Count out the weeks between now and the end of May, when a bar and restaurant in Upper Manhattan called Coogan’s is set to close, and you come up with about 80 more deliveries of fish and meat; 50 times when crates of vegetables will be unloaded through its kitchen door on 169th Street; and five revisions of a menu that is built on a foundation of burgers and steaks, and climbs upward from there.
If that were the end of it, bags of produce and cases of liquor no longer needed, it might not be worth a second glance.
But since Coogan’s opened in 1985, the restaurant and its owners have left footprints in their neighborhood that go far beyond the service of food and drink. Where others saw a broken neighborhood and city, they built a sprawling, homey space that erased ethnic, class, racial and religious boundaries, fully embracing and embodying the promise of New York. On the walls are posters of John F. Kennedy, former president of the United States, and Leonel Fernández Reyna, former president of the Dominican Republic.
Coogan’s will be closing this spring for the usual horrible reasons, the end of a lease and impossible rent demands for a new one. Its space is owned by the neighborhood’s dominant institution, NewYork-Presbyterian Hospital, which once was delighted to have any legitimate business running in a neighborhood that was a headquarters of the city’s drug trade and its collateral murders.
Now, in more peaceful and prosperous times, the hospital’s leadership has emptied out nearly an entire block of commercial real estate along upper Broadway. A 16-unit apartment building it owns on 169th Street has been vacant for nearly five years.
“They want about $40,000 a month more,” David Hunt, one of three partners in Coogan’s, said. “That’s not remotely doable. Right now, we are paying all our bills every week, and that’s about it. But when we leave at the end of May, not one employee, not one vendor, not one tax will be unpaid.”
The hospital did not respond to a request for a comment.
A look at the restaurant’s calendar for the next four and half months helps explain its force in northern Manhattan: a weekly comedy club, a monthly Memory Cafe for people with memory loss, birthdays and bar mitzvahs. People visiting family at the hospital will grab a bite and respite. Then there are the runners. Down the block from the restaurant is the Armory Track, where the Millrose Games will be held in early February. Swarms of track stars, young and established, will descend on the restaurant and cheer as the winners are introduced by Peter Walsh, another partner. He named a sundae on the menu after a high school runner who set a record.
The restaurant takes its name from Coogan’s Bluff, the site of the Polo Grounds stadium for much of the 20th century. After early ownership shuffles, Mr. Walsh, Mr. Hunt and Tess O’Connor McDade have been its long-term partners and stewards. Coogan’s came through the crack wars of the 1980s and served as a meeting spot for, among others, Dominican-Americans, African-Americans, Caribbean-Africans, Irish-Americans, old-time Jewish-German refugees, police officers, doctors and construction workers. Also, reporters, including this one. And my family. When riots were tearing the streets apart in July 1992, Coogan’s stayed open 24 hours. One evening, it hosted the local precinct captain and a local power broker, who met in the back room. The next day, the riots ended.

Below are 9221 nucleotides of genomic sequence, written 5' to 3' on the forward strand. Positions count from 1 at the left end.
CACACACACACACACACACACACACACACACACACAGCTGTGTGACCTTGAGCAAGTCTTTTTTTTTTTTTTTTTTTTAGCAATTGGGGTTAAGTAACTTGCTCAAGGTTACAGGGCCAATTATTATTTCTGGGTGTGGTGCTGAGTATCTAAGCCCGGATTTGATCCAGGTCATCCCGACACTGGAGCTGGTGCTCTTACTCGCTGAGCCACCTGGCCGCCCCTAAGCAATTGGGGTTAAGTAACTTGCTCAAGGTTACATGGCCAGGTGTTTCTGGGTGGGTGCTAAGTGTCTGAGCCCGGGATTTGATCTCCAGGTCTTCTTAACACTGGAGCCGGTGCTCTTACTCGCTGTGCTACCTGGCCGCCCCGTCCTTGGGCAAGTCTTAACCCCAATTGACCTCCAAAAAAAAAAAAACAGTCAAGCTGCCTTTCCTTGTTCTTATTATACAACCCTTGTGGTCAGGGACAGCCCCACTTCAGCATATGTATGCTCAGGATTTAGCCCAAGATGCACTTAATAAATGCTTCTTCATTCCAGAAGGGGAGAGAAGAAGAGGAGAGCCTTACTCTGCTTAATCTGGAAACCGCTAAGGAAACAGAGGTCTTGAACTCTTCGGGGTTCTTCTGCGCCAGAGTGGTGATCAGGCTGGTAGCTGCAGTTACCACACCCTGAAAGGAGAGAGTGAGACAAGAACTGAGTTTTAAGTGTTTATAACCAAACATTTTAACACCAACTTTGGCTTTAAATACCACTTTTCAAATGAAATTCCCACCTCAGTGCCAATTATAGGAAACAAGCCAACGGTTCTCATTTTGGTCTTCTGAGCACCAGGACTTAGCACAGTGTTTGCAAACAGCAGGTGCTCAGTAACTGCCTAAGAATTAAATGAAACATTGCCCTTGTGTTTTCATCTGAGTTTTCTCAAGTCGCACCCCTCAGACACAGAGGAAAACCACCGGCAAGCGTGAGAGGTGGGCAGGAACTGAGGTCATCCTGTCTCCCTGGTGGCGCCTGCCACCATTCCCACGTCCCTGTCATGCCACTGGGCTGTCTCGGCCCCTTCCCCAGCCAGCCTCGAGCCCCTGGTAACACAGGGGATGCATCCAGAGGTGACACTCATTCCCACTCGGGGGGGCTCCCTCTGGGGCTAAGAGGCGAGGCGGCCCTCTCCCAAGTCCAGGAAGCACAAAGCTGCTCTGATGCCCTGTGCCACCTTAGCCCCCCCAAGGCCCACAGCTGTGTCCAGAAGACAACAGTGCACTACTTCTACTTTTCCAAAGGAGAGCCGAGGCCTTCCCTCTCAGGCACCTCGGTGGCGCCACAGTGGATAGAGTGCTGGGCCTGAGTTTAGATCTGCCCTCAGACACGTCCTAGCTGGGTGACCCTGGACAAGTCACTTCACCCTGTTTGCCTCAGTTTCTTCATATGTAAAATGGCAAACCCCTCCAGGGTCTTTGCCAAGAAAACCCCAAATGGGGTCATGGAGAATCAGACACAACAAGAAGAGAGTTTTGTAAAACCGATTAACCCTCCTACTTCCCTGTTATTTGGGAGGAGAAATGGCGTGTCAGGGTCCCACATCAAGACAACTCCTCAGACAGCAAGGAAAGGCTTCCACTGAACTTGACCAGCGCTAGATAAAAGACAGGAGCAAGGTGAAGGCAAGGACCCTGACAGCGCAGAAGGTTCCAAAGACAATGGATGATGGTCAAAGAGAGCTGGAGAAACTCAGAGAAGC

In the years that former Assemblyman Herman D. Farrell was chairman of the Manhattan Democratic Party, he interviewed candidates for civil court judge at a table in the front room. He held fund-raisers in the back room. “I can have my functions at the Waldorf Astoria,” Mr. Farrell said. “But why should I?” Among the regular visitors is Lin-Manuel Miranda, the creator of “Hamilton.”
Back in the late 1990s, when the neighborhood was still seen by some as dangerous, Mr. Walsh set up a 5K run through the streets on the first Sunday in March, with musicians stationed along the course. Organizing, at first, by the seat of his pants, Mr. Walsh persuaded Coogan’s soda delivery man to donate 1,000 bottles of water; waylaid an artist, Sam Garcia, who was walking past the restaurant, to design a poster; and declared the event to be the “Coogan’s Salsa, Shamrock and Blues 5k.” A gospel choir, the Voices of Faith Missionary Church, sang “When Irish Eyes are Smiling” at the start. Over the years, the most festive part of the day has been the fun run for little children, who get medals from firefighters or police officers. The event has been overseen since 2013 by the New York Road Runners club, but Coogan’s continues to hold a celebratory breakfast that benefits a program for families of people with H.I.V. in the Dominican Republic founded by a pediatrician, Dr. Stephen Nicholas, who is a professor at the Mailman School of Public Health at Columbia University.
Mr. Hunt said that he and his partners, veterans of the city’s restaurant world, intend to use their connections to help find jobs for the 40 people who work at Coogan’s. Until the end of May, he said, the place will not flag. “We’re going to run through the tape,” Mr. Hunt said.
A lap of honor.
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